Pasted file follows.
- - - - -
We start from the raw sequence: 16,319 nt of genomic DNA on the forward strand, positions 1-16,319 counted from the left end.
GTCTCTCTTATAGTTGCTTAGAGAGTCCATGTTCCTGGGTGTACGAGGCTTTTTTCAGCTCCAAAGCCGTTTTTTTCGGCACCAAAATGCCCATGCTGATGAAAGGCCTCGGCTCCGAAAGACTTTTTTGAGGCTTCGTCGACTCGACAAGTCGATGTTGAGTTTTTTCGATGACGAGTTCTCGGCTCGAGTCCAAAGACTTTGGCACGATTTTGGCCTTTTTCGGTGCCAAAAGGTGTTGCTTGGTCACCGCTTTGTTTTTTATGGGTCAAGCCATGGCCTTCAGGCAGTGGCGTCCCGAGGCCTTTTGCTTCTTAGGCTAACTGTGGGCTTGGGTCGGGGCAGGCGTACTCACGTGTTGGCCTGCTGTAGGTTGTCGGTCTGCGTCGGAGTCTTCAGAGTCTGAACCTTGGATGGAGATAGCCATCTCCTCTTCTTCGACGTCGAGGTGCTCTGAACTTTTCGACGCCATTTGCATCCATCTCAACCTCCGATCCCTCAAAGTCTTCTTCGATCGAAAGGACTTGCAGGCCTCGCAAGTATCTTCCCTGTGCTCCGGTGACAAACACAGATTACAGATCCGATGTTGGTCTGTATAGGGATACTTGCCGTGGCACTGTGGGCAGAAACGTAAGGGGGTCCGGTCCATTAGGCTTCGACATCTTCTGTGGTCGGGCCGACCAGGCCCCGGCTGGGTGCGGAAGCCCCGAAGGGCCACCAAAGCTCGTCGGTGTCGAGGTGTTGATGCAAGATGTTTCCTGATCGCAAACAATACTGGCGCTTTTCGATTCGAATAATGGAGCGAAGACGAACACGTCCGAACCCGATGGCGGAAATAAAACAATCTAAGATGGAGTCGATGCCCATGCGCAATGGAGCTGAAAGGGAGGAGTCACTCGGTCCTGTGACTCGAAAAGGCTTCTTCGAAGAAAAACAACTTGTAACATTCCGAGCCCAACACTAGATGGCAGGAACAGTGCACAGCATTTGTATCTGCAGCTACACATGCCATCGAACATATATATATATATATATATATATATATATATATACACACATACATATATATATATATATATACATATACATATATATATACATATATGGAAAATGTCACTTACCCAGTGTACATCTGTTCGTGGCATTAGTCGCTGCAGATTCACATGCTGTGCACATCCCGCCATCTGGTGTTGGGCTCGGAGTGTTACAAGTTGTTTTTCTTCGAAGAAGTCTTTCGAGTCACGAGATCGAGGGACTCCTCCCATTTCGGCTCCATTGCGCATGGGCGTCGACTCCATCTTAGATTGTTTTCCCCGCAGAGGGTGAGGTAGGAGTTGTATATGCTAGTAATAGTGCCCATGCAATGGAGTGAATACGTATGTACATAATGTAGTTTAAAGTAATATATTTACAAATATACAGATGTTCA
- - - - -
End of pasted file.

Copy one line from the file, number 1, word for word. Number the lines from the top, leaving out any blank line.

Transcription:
We start from the raw sequence: 16,319 nt of genomic DNA on the forward strand, positions 1-16,319 counted from the left end.